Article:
Minimum wage hike will have ripple effect
by Joseph Gresser
Local employers say a rise in pay for those at the bottom of the ladder is sure to increase salaries for those on the higher rungs.
That will be good news for many workers, they say, but could come at the cost of increased prices for goods and services.
Vermont’s minimum wage will rise on New Year’s Day 2015 and on each January 1 until 2018. The Vermont Legislature voted to increase it from the present level of $8.73 an hour to $10.50 in four annual jumps.
Under the new minimum wage law, the rate will rise to $9.15 in 2015, $9.60 in 2016, $10 in 2017, and 10.50 in 2018. Workers who earn at least $120 a month in tips, such as waiters and hotel staff, will see their wages set at no less than half the prevailing minimum.
After that, the rate will be adjusted annually to rise by 5 percent, or the federally set consumer price index rate, whichever is smaller. No matter what, the law says, the minimum wage will not drop.
The decision represented a compromise between a House bill that originally called for setting the rate at $12.50 an hour in one step beginning in 2015. That approach was opposed by Governor Peter Shumlin, much of the business community, and the state Senate.
“I didn’t support the House position,” said Representative Mike Marcotte of Coventry, who is vice-chairman of the Committee on Commerce and Community Development. “In the view of a lot of members, both Republicans and Democrats, it was too much for businesses to handle at one shot.”
Mr. Marcotte, whose committee helped craft the final bill, said, “I did support $10.50 over four years. Businesses can fit that in their business plan and make it work.”
The new minimum wage bill replaced one enacted in 2005 that mandated annual increases based on inflation and the cost of living. Mr. Marcotte said he did not approve of that system. He believes the Legislature should vote to change the minimum wage, but he feels the new bill breaks a promise to employers of predictable wage increases.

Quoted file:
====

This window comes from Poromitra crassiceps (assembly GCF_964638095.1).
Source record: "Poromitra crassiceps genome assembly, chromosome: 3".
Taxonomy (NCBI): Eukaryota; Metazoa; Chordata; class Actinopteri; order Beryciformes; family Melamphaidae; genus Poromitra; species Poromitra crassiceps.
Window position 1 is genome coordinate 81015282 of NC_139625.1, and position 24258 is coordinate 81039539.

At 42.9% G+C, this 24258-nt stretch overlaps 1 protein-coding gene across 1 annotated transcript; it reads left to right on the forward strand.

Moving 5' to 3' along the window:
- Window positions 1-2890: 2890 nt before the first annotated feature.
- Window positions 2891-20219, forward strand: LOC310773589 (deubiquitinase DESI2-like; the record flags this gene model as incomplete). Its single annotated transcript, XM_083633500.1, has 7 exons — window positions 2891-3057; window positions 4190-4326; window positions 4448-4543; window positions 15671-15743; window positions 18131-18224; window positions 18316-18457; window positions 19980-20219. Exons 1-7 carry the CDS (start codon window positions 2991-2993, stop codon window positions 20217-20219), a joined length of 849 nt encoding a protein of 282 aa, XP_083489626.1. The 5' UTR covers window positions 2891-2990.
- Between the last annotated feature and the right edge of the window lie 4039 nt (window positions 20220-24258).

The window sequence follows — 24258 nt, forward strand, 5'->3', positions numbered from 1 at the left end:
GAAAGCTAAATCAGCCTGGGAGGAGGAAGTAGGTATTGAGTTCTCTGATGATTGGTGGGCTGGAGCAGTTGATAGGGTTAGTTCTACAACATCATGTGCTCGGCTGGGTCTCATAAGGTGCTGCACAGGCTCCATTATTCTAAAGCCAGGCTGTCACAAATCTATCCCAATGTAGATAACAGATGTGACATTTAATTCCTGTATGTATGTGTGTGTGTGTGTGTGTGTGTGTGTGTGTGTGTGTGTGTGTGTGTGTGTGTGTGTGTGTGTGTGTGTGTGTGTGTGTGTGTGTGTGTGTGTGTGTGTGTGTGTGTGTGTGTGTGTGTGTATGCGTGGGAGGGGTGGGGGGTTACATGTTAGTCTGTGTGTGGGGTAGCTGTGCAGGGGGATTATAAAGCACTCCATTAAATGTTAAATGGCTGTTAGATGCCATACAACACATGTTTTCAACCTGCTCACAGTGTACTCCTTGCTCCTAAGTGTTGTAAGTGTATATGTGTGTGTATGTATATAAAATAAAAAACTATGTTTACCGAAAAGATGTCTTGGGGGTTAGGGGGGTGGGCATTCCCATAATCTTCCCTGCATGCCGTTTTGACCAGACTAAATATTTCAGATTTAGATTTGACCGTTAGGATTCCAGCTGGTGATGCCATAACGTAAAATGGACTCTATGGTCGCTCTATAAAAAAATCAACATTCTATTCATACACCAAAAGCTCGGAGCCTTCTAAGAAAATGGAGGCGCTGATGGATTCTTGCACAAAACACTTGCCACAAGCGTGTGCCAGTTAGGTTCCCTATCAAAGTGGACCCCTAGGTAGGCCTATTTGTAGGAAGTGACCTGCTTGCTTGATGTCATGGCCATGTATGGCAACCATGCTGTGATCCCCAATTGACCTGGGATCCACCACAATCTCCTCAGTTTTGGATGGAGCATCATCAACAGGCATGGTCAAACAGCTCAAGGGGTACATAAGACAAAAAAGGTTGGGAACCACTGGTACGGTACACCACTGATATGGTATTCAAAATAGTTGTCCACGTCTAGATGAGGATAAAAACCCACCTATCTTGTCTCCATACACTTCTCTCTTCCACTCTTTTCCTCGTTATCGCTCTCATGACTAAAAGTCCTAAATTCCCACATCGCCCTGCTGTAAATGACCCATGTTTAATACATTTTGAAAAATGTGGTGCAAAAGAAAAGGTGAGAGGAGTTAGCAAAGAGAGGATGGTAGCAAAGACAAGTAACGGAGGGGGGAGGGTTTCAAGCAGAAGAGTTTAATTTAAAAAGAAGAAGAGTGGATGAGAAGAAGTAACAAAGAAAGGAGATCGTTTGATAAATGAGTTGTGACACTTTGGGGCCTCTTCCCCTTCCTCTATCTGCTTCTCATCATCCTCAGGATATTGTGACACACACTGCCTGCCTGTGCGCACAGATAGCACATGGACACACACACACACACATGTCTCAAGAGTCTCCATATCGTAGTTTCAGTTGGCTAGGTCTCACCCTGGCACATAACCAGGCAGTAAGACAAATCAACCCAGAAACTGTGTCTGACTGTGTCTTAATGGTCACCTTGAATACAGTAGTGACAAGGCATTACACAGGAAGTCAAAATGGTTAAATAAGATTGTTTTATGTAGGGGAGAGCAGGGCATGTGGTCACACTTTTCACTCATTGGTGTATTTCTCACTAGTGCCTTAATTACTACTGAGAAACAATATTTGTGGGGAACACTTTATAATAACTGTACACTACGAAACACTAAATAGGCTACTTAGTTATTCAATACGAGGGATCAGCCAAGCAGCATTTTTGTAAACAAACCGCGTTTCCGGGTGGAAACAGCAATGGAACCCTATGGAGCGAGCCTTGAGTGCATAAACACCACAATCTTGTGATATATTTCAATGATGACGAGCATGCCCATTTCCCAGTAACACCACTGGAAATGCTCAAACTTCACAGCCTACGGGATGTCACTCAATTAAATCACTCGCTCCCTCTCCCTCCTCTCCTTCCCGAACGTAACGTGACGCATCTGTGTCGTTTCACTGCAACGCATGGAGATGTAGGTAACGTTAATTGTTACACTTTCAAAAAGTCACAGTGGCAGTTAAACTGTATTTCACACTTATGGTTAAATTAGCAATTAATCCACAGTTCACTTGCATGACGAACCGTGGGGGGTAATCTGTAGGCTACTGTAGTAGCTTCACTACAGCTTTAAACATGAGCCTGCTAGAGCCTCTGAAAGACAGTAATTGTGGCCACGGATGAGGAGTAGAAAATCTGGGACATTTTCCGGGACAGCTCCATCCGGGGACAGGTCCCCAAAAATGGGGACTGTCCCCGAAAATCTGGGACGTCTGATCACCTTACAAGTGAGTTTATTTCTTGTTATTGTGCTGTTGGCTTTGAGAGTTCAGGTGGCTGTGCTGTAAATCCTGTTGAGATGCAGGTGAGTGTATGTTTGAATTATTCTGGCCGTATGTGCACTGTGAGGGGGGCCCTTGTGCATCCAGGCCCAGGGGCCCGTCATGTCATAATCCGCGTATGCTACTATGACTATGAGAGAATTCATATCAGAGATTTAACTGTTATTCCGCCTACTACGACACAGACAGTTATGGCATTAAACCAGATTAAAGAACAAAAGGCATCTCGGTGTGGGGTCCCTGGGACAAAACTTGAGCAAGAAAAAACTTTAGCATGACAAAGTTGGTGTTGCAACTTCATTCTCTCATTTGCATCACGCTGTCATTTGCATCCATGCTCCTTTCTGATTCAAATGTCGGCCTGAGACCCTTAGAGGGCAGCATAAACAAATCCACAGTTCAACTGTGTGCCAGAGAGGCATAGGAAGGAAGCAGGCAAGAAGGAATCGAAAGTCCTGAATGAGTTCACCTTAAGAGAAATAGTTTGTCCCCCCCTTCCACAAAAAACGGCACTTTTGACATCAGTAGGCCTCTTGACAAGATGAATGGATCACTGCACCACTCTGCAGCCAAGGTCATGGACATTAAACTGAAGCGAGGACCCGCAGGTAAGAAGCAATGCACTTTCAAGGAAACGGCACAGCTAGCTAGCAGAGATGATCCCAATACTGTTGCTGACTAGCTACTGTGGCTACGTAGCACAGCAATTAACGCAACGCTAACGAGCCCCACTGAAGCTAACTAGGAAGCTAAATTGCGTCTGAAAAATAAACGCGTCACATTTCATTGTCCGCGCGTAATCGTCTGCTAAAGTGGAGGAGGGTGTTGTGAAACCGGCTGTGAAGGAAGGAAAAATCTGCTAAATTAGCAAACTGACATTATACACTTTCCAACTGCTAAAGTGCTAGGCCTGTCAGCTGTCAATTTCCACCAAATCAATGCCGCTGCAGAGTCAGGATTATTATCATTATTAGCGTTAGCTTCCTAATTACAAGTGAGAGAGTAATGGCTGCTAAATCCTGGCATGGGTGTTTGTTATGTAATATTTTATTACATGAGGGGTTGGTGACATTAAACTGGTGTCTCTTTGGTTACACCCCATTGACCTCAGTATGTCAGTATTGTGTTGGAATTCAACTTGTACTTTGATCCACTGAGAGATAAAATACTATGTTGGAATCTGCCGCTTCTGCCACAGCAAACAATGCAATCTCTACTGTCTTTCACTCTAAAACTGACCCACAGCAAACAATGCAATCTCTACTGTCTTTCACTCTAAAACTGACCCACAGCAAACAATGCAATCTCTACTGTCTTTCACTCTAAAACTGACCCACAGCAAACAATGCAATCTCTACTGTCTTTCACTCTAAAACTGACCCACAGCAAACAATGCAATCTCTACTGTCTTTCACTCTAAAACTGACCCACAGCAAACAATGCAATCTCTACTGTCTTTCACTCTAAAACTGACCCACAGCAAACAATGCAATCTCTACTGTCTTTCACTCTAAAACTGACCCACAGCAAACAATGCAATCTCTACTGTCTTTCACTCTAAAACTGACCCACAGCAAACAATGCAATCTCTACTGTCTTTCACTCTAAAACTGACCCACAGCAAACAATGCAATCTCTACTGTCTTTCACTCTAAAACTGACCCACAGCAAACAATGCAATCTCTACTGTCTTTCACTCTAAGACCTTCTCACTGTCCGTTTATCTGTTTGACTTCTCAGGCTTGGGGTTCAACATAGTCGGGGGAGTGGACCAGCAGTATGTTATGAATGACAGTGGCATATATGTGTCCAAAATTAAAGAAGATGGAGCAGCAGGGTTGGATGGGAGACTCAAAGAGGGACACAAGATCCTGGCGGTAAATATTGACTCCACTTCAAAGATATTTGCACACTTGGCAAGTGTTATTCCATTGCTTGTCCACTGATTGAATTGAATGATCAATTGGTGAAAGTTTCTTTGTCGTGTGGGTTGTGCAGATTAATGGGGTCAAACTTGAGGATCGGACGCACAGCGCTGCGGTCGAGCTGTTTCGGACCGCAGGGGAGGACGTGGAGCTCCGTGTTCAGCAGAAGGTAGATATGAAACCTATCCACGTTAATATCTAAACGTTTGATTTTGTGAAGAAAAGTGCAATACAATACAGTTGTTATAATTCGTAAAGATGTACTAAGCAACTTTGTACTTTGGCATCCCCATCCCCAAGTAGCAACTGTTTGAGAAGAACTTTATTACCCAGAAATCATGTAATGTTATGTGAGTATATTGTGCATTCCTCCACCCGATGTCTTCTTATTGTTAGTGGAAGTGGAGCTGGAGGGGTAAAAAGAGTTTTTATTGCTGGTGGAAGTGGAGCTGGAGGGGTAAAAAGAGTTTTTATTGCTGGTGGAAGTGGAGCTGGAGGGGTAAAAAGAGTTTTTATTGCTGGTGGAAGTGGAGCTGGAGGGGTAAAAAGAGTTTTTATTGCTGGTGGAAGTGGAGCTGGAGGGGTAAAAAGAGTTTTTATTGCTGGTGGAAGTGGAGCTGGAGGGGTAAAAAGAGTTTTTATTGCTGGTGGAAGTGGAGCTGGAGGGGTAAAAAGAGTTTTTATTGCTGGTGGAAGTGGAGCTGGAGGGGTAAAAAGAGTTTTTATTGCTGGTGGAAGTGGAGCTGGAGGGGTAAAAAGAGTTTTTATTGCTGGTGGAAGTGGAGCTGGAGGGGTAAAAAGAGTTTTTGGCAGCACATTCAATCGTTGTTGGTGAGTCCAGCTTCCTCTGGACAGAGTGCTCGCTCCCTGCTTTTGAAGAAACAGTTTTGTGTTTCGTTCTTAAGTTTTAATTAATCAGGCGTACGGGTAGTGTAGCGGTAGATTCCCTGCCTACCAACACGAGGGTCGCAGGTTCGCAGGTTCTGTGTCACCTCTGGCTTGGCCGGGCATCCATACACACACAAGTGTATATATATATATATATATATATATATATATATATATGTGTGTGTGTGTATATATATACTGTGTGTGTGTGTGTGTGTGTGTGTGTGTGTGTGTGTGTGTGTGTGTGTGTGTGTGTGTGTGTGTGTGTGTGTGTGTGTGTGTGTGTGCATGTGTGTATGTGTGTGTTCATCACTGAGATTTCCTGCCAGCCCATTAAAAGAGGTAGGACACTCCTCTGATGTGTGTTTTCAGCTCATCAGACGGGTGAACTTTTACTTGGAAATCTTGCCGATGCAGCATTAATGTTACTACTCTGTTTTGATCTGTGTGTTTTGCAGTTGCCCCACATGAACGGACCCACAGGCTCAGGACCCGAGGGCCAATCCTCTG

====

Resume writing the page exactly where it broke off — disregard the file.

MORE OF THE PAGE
Bill Stenger, the president and co-owner of Jay Peak Resort, put it a little differently.
“We’re going to have to figure it out,” he said about the wage increase.
Like other businessmen, Mr. Stenger said he understands the impulse to raise salaries for the lowest paid workers. Like them, he also saw an inevitable push to raise the cost of higher paid workers as well.
Jay Peak doesn’t hire any workers at Vermont’s current minimum wage of $8.73 an hour, Mr. Stenger said.
Neil Morrissette, who heads Creative Workforce Solutions in Newport and organizes job fairs locally, said the starting wage at the resort runs around $9 an hour.
“We have wage scales in all departments based on entry level, performance, years of service, or knowledge in the position, such as a chef or a ski instructor,” Mr. Stenger said. “When the wage goes to $9.60, all the scales will require modification.”
Mr. Stenger said he understands that many people believe higher wages will result in more spending and a better business environment in the state.
Jay Peak, he said, is in a different position than some other Vermont businesses because so many of its customers come across the border from Canada.
“If my labor costs go up by 15 or 20 percent, can I charge that much more? That’s where I’m worried,” Mr. Stenger said. “The Canadian dollar is at 91 percent of the U.S. dollar, and 50 percent of my market is very price sensitive.”
Pick and Shovel in Newport gives many local youth their first work experience, but co-owner Greg Hamblett said, “We’ve always tried to stay above minimum wage.”
Like Mr. Stenger, Mr. Hamblett expects to see some pressure to raise wages across the board.
“Someone making $20 an hour who has been with you a long time, seeing an inexperienced high school student making $10 an hour, won’t feel as good about what they make,” he predicted.
Mr. Hamblett said he understands the reasons for raising the minimum wage.
“You always want to see people making a livable wage, making a good living,” he said.
At the same time, he said he thinks it will be hard for some businesses to manage the change.
“I hope it helps,” he said. “But, there’s going to be some hurt as well. Some businesses can’t support the increased cost.”
Mr. Hamblett said he expects there will be some upward pressure on prices as wages, which are one of his biggest costs, rise.